PICS: Why not do your gap year at this Hungarian lakeside resort in need of young workers?

2018-09-03 14:00
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Restaurant on a green hill looking across a lake

(Photo: iStock)

With its inviting turquoise waters, white sandy banks, picturesque mountainous landscapes and resort towns, Hungary's Lake Balaton has plenty for tourists to write home about.

Already popular under communism, visitors still flock in increasing numbers to central Europe's largest lake to soak up its warm summer climate and enjoy the beaches, bars and eateries, as well as locally produced wines.

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But that's proving a headache for restaurant and hotel owners, who struggle to find workers, as unemployment in Hungary is historically low at 3.6 percent, while nationalist firebrand Prime Minister Viktor Orban is strongly against immigration.

"It's impossible to find a gardener, or a waitress or a cook," said Balazs Banlaki, the owner of Kali-Kapocs, a restaurant nestled in the hills of Mindszentkalla on the northern shore of the lake, which lies about 80 kilometres southwest of the capital, Budapest.

boats on an azure lake

One of the lake's harbours. (Photo: iStock)

Banlaki usually needs about 10 employees to run his restaurant, which he only opens during the summer months, but he has to do more and more himself.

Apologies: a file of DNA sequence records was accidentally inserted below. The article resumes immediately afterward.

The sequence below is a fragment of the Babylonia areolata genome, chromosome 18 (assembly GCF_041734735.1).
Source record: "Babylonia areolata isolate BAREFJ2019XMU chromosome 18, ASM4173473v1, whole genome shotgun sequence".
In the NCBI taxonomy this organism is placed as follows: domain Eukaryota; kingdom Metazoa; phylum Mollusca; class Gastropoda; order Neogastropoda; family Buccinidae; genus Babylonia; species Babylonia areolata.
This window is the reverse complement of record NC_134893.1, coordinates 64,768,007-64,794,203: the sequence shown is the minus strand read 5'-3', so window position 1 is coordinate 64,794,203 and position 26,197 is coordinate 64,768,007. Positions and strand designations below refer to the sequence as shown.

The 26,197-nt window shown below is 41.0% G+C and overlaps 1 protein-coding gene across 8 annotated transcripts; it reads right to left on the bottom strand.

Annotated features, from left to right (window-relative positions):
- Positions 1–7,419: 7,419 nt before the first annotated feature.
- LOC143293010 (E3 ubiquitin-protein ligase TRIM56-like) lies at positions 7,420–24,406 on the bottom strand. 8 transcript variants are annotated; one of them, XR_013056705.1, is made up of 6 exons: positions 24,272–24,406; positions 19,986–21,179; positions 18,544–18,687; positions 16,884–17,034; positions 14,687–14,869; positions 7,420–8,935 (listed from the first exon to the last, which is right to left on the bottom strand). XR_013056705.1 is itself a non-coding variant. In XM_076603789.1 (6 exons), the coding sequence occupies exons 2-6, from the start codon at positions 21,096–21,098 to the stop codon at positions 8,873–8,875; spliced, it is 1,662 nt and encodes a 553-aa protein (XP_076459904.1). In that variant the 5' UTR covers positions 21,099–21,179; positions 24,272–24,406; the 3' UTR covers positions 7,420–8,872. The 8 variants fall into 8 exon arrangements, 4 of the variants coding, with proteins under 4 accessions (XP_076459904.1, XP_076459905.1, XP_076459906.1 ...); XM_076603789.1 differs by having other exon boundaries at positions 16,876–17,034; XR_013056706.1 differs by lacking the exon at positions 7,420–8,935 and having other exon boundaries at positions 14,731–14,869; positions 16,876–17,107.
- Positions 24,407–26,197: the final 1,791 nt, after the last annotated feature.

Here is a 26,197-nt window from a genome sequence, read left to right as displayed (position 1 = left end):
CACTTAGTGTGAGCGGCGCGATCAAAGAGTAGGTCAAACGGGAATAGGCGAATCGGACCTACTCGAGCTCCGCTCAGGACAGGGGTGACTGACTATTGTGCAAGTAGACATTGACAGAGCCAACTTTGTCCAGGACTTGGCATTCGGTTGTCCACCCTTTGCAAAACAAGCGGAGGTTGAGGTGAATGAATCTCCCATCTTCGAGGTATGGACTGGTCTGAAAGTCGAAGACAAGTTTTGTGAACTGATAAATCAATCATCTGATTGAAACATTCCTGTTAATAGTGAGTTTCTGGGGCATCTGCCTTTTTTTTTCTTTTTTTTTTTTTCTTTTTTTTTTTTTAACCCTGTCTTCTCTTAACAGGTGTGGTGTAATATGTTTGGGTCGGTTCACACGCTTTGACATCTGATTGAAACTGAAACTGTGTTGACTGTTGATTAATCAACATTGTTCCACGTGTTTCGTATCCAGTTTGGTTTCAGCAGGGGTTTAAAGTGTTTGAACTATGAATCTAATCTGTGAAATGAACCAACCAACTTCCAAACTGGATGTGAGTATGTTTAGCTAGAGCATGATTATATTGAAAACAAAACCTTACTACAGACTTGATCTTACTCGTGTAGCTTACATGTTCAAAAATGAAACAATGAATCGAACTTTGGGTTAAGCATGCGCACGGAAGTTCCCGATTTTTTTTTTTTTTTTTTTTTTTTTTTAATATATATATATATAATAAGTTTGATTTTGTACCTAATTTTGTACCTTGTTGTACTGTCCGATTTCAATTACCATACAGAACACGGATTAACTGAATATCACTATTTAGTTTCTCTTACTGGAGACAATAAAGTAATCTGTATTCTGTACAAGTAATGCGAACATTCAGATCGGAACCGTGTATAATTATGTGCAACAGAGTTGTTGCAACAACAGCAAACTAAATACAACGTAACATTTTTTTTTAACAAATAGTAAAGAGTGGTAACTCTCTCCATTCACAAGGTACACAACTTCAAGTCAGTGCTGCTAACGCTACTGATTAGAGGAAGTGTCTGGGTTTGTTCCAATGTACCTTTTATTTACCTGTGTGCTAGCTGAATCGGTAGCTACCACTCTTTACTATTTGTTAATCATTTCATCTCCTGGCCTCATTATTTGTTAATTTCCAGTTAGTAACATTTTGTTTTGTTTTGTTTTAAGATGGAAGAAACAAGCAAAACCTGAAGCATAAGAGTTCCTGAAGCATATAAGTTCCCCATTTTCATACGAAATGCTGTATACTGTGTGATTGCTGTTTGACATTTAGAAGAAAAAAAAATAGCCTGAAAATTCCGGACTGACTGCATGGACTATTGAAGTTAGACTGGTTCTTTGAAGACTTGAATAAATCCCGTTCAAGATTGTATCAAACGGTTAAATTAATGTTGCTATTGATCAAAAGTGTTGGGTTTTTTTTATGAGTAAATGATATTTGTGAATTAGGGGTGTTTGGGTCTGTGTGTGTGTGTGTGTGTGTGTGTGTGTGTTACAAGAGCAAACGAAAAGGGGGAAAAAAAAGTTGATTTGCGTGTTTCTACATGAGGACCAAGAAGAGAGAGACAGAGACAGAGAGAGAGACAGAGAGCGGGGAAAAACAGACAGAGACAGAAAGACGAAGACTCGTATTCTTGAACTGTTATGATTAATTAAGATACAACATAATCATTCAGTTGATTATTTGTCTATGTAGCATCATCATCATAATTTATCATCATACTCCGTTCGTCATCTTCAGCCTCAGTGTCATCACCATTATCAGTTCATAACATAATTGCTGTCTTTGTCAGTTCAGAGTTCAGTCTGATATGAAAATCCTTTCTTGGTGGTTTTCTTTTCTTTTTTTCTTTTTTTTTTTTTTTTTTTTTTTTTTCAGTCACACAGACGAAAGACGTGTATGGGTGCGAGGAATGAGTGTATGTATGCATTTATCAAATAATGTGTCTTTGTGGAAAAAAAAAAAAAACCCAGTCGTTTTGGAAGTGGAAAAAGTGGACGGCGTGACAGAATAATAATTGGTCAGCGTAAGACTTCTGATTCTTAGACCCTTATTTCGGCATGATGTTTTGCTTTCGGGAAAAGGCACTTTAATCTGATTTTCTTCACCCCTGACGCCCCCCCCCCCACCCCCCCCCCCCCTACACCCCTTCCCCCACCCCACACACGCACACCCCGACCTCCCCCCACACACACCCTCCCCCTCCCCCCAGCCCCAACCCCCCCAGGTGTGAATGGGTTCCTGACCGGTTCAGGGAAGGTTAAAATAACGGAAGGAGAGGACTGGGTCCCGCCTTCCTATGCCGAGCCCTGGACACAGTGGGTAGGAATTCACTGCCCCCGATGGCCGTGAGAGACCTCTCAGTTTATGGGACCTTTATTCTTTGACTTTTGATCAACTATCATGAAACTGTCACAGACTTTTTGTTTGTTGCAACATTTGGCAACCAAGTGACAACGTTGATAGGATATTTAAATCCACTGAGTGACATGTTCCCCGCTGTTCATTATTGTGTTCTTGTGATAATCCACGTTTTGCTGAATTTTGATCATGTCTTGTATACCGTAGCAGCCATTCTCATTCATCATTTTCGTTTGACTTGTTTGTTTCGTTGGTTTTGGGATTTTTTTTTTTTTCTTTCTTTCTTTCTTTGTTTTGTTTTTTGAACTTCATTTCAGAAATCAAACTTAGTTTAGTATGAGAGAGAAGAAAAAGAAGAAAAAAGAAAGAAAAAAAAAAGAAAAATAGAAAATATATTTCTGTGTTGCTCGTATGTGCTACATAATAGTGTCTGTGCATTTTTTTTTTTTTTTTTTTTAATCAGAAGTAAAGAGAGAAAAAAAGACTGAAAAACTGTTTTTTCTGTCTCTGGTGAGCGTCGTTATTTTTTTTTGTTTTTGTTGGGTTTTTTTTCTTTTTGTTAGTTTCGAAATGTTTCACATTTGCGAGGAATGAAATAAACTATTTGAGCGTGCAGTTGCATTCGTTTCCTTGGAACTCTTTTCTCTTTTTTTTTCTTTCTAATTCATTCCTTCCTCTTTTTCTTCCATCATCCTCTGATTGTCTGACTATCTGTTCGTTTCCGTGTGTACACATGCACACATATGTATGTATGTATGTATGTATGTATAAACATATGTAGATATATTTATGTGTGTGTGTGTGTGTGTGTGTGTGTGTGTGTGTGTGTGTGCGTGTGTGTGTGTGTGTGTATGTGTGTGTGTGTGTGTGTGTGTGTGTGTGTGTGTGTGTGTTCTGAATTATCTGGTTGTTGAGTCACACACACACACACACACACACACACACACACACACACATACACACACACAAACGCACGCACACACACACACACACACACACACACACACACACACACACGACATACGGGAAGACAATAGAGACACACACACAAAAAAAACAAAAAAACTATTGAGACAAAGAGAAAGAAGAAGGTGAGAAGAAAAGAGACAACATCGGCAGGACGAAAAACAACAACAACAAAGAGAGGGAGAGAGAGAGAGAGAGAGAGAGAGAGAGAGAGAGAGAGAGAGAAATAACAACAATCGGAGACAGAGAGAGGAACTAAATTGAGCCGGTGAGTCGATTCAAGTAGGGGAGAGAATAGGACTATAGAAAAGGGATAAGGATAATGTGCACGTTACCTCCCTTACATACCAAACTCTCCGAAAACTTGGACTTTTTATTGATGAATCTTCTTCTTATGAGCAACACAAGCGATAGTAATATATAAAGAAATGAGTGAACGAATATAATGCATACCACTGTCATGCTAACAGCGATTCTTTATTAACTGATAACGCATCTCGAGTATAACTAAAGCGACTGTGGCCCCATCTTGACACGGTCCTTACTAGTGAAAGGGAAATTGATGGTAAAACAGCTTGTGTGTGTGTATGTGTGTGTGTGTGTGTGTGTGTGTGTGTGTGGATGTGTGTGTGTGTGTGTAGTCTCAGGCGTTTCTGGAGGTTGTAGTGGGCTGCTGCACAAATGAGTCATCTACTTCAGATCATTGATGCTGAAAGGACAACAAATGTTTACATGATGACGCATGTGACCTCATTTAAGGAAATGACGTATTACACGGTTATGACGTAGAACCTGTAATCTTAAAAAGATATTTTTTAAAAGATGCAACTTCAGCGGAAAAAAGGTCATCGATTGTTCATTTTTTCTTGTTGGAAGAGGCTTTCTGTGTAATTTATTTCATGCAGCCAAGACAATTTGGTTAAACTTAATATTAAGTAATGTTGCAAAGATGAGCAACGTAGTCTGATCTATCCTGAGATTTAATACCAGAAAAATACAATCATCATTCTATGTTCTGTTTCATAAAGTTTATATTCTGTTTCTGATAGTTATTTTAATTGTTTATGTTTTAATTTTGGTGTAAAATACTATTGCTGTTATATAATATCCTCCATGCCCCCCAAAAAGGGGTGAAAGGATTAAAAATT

"Before each new season, we repaint the restaurant, but even for that kind of work, it's me who takes up the brush now," he told AFP.

Banlaki recalled how last year he could only offer drinks, coffee and sandwiches because he could not find a cook.

After raising salaries, he is glad to have at least a handful of workers this year.

On the other side of the lake - known also for its big beach parties and discotheques - the high-end Plazs Siofok beach complex that can hold close to 10,000 people faces similar challenges.

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Aerial view of a lakeside village

A small lakeside village. (Photo: iStock)

Online check-in?

Due to its trendy image - with numerous restaurants, an outdoor gym, beach bars and a concert stage drawing Hungary's best DJs and singers - Plazs Siofok can attract student workers, Mazula said.

"They are certainly not professionals, but we train them before the season starts. Being involved and friendly and smiling is more important than knowing how to make complicated cocktails," she told AFP.

"But even with this system, you can see there are not enough waiters and waitresses to serve our clients."

At Siofok, mother-of-two Petra Lisztes, 39, said they spent several weeks at the lake every year and she had noticed that many of the small food and drinks stands had remained shut this time and that service in restaurants was slower.

The problem extends far beyond Lake Balaton.

Seen as a relatively cheap holiday destination, the number of tourists to Hungary has climbed 7% this year so far, according to official data released by the KSH Hungarian Central Statistical Office, after already reaching a record 29.5 million hotel overnight stays last year.

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Tourists walking down an alleyway with shops

Tourists walking and shopping in Tihany shops. (Photo: iStock)

To compensate for a lack of workers, several Budapest hotels have started to simplify reception services inspired by airline companies' online check-in systems.

But the problem is hard to solve for jobs that require expertise, such as cooks, head waiters and waitresses or managers.

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sunset over lake pier

A summer sunset over the lake. (Photo: iStock)

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